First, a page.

In another version of the same story, 100 genies are dispatched by Solomon to search out 100 of the world’s most beautiful maidens for his personal harem. Having achieved this quota, Solomon then dies and the 100 genies decide to settle down with the maidens amid the inaccessible mountains of Kurdistan. The offspring of these marriages result in the foundation of the Kurdish race, "who in their elusiveness resemble their genie forefathers and in their handsomeness their foremothers".
As non-sensical as these legend may seem, they attempt to explain the inexplicable foreign features of certain Kurdish communities and point to their origin in the biblical kingdom of Solomon, in other words modern-day Israel.
Mountain of the Madai
The Mandaeans of Lower Iraq are more specific about the origin of their race. Although their direct ancestors are said to have come from a mythical location known as the Mountain of the Madai in Iranian Kurdistan, before that their most distant ancestors apparently originated in Egypt. Even though this might seem a mere fantasy on the part of the Mandaeans, it is a fact that their language contains various words that are undoubtedly of ancient Egyptian origin. More importantly, they believe that after death the soul flies north (i.e. towards the mountains of Kurdistan) where it enters a mythical domain known as Mataratha, the place of judgement. Here the intelligences of the neter, the watch-houses, can be found. The term neter can be used as a noun in some Near Eastern languages to mean ‘watchers’, the very name of the first angels given in Enochian and Dead Sea literature, while in the ancient Egyptian language this same word is used to define the semi-divine beings who lived in a golden age known as zep tepi, the First Time. Was it possible that the Watchers of Kurdistan were descendents of the neter-gods of Egypt?
The First Farmers
Although the neolithic explosion is known to have begun in the mountains of Kurdistan sometime around 8500 BC, this was not the genesis of early agriculture, animal domestication, precision tool manufacture and structured community lifestyles. There is strong evidence that they were all present at various sites along the Nile in southern Egypt and northern Sudan as early as 12,500 BC. These advanced communities continued to develop at a steady pace until 10,500 BC, when suddenly they ceased farming for no obvious reason. Scholars have put this complete and utter cessation of a sophisticated agricultural-based lifestyle among the Nilotic peoples down to the extremely high Nile floods which occurred during this epoch. Yet in my opinion there was something more behind this extraordinary U-turn on the part of these communities.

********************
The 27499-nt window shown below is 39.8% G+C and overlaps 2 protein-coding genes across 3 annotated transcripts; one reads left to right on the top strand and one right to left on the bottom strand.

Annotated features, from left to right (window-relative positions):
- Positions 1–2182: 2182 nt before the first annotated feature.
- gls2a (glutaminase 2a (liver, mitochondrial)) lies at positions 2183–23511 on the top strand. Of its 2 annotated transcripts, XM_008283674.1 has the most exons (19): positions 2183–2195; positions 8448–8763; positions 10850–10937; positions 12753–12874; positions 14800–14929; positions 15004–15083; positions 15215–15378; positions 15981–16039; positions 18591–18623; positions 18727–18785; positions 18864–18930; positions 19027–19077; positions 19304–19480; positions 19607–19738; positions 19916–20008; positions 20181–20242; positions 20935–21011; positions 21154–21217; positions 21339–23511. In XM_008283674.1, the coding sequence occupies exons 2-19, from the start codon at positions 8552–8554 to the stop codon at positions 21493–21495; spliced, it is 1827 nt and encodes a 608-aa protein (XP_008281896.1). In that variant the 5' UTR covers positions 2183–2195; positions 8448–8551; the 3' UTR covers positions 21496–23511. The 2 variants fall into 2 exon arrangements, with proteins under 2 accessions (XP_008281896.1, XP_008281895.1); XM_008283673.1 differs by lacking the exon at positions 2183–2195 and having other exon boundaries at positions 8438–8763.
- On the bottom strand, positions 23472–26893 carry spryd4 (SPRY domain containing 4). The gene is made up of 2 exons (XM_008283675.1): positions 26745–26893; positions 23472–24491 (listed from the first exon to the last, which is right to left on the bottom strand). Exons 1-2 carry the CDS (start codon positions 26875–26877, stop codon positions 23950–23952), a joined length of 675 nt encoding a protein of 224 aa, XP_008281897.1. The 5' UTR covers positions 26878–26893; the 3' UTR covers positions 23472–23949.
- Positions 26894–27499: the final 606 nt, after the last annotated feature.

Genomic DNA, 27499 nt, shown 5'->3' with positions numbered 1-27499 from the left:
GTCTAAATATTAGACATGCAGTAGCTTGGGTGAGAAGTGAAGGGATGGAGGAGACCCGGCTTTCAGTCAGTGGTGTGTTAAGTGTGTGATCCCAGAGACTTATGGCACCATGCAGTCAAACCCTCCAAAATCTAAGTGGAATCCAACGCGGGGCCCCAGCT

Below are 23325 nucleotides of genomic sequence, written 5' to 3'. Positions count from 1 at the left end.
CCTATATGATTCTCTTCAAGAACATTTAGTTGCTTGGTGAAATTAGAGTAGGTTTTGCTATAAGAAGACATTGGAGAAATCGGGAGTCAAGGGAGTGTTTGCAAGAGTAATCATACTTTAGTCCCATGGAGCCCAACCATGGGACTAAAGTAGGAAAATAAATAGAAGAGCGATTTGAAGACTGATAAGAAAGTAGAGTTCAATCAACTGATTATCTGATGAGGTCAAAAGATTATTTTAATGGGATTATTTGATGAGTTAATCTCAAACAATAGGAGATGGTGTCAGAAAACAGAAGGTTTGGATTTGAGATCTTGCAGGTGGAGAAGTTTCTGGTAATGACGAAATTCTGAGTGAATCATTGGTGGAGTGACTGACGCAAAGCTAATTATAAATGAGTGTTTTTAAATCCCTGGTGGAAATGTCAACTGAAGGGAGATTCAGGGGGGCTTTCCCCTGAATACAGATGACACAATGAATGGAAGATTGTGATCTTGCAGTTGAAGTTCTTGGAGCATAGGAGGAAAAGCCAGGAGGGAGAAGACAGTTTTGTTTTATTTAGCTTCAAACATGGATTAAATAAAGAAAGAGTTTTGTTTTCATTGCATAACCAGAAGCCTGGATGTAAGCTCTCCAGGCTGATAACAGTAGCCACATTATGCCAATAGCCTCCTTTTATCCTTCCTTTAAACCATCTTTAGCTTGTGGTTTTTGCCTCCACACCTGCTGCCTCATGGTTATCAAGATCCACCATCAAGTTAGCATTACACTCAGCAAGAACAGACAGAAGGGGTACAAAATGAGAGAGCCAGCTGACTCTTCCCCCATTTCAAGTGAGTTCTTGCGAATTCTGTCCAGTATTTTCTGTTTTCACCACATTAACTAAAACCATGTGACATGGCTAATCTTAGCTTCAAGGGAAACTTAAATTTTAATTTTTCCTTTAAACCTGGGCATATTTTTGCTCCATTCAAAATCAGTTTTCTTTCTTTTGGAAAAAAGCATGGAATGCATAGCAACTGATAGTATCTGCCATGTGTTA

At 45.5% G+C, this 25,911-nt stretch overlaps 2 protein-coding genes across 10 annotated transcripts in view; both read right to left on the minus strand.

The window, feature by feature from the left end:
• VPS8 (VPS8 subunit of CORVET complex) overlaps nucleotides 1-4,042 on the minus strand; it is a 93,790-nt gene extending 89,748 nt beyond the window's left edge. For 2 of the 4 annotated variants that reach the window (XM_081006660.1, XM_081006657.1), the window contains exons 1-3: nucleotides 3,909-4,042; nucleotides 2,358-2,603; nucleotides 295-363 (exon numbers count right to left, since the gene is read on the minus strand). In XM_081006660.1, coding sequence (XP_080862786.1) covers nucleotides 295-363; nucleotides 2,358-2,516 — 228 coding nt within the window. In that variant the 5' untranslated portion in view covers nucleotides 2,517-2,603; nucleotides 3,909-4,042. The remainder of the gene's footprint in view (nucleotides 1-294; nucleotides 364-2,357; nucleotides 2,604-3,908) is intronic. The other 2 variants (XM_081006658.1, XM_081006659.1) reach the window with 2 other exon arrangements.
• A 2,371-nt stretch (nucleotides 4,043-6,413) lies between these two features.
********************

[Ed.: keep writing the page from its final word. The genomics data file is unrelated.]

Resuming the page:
It almost seemed as if those who had taught the Nilotic peoples the rudiments of an agricultural lifestyle had suddenly departed the scene, leaving their obedient pupils to return to primitive hunter-gatherer lifestyles more familiar to the age in question. It is therefore interesting to note that after its apparent disappearance from Egypt c.10,500 BC, agriculture does not reappear again until it blossoms in Kurdistan a full 1500 years later. Is it therefore possible that the teachers of the Nilotic communities departed Egypt for Kurdistan sometime between 10,500 and 9000 BC? Who exactly were these hypothetical agronomists and what made them leave the cultivated steppes of palaeolithic Egypt for pastures new? More importantly, were they the ancestors of the Watchers, the human angels of Enochian and Dead Sea tradition?
Redating the Sphinx
Hard evidence now emerging from Egypt strongly suggests that the Great Sphinx of Giza was not carved during Pharaonic times, as has always been believed, but much earlier instead. As has been widely publicised over the past few years, the geological profile of this most ancient of monuments suggests that it was fashioned before the gradual desiccation of the Middle East in the fourth millennium BC. The intense weathering on its body would appear to have been induced, not by sand erosion, but by rain precipitation over the course of many thousands of years. The last time that rain fell in such profusion was during the period known to climatologists as the neolithic sub-pluvial which occurred between 8000 and 5000 BC. This suggests that the Sphinx was carved either during or before this time.